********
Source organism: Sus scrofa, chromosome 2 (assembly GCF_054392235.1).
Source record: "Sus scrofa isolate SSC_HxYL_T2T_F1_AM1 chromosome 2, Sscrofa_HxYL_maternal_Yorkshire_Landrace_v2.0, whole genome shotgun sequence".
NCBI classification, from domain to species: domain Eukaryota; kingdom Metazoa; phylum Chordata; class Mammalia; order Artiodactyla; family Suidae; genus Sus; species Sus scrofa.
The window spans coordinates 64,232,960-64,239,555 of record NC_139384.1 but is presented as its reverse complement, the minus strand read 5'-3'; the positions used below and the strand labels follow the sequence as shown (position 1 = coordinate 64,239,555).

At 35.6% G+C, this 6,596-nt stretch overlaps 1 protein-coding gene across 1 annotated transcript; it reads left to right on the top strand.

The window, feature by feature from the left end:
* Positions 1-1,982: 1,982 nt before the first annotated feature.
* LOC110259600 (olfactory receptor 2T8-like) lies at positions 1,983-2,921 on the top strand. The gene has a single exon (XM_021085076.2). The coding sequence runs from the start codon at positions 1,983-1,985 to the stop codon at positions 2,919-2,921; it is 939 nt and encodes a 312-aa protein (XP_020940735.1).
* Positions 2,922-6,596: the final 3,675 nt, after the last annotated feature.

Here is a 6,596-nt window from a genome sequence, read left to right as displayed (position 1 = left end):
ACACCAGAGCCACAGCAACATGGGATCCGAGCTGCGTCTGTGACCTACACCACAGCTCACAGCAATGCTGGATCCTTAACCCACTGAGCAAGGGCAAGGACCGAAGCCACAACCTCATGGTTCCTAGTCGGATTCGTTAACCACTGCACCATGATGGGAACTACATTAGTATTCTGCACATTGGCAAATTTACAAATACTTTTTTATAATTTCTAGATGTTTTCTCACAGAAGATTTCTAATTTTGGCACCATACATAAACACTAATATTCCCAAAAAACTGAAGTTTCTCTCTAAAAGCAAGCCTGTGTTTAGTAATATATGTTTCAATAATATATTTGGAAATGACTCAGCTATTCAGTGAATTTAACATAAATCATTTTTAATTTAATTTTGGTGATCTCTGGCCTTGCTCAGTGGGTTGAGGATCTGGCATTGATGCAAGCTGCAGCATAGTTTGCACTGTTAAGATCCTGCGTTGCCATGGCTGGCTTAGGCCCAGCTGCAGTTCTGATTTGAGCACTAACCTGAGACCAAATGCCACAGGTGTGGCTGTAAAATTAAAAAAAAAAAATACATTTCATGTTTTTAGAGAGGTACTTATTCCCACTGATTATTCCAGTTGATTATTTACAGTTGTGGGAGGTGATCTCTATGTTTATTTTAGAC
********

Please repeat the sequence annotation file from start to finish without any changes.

Source organism: Sus scrofa, chromosome 2 (assembly GCF_054392235.1).
Source record: "Sus scrofa isolate SSC_HxYL_T2T_F1_AM1 chromosome 2, Sscrofa_HxYL_maternal_Yorkshire_Landrace_v2.0, whole genome shotgun sequence".
NCBI classification, from domain to species: domain Eukaryota; kingdom Metazoa; phylum Chordata; class Mammalia; order Artiodactyla; family Suidae; genus Sus; species Sus scrofa.
The window spans coordinates 64,232,960-64,239,555 of record NC_139384.1 but is presented as its reverse complement, the minus strand read 5'-3'; the positions used below and the strand labels follow the sequence as shown (position 1 = coordinate 64,239,555).

At 35.6% G+C, this 6,596-nt stretch overlaps 1 protein-coding gene across 1 annotated transcript; it reads left to right on the top strand.

The window, feature by feature from the left end:
* Positions 1-1,982: 1,982 nt before the first annotated feature.
* LOC110259600 (olfactory receptor 2T8-like) lies at positions 1,983-2,921 on the top strand. The gene has a single exon (XM_021085076.2). The coding sequence runs from the start codon at positions 1,983-1,985 to the stop codon at positions 2,919-2,921; it is 939 nt and encodes a 312-aa protein (XP_020940735.1).
* Positions 2,922-6,596: the final 3,675 nt, after the last annotated feature.

Here is a 6,596-nt window from a genome sequence, read left to right as displayed (position 1 = left end):
ACACCAGAGCCACAGCAACATGGGATCCGAGCTGCGTCTGTGACCTACACCACAGCTCACAGCAATGCTGGATCCTTAACCCACTGAGCAAGGGCAAGGACCGAAGCCACAACCTCATGGTTCCTAGTCGGATTCGTTAACCACTGCACCATGATGGGAACTACATTAGTATTCTGCACATTGGCAAATTTACAAATACTTTTTTATAATTTCTAGATGTTTTCTCACAGAAGATTTCTAATTTTGGCACCATACATAAACACTAATATTCCCAAAAAACTGAAGTTTCTCTCTAAAAGCAAGCCTGTGTTTAGTAATATATGTTTCAATAATATATTTGGAAATGACTCAGCTATTCAGTGAATTTAACATAAATCATTTTTAATTTAATTTTGGTGATCTCTGGCCTTGCTCAGTGGGTTGAGGATCTGGCATTGATGCAAGCTGCAGCATAGTTTGCACTGTTAAGATCCTGCGTTGCCATGGCTGGCTTAGGCCCAGCTGCAGTTCTGATTTGAGCACTAACCTGAGACCAAATGCCACAGGTGTGGCTGTAAAATTAAAAAAAAAAAATACATTTCATGTTTTTAGAGAGGTACTTATTCCCACTGATTATTCCAGTTGATTATTTACAGTTGTGGGAGGTGATCTCTATGTTTATTTTAGAC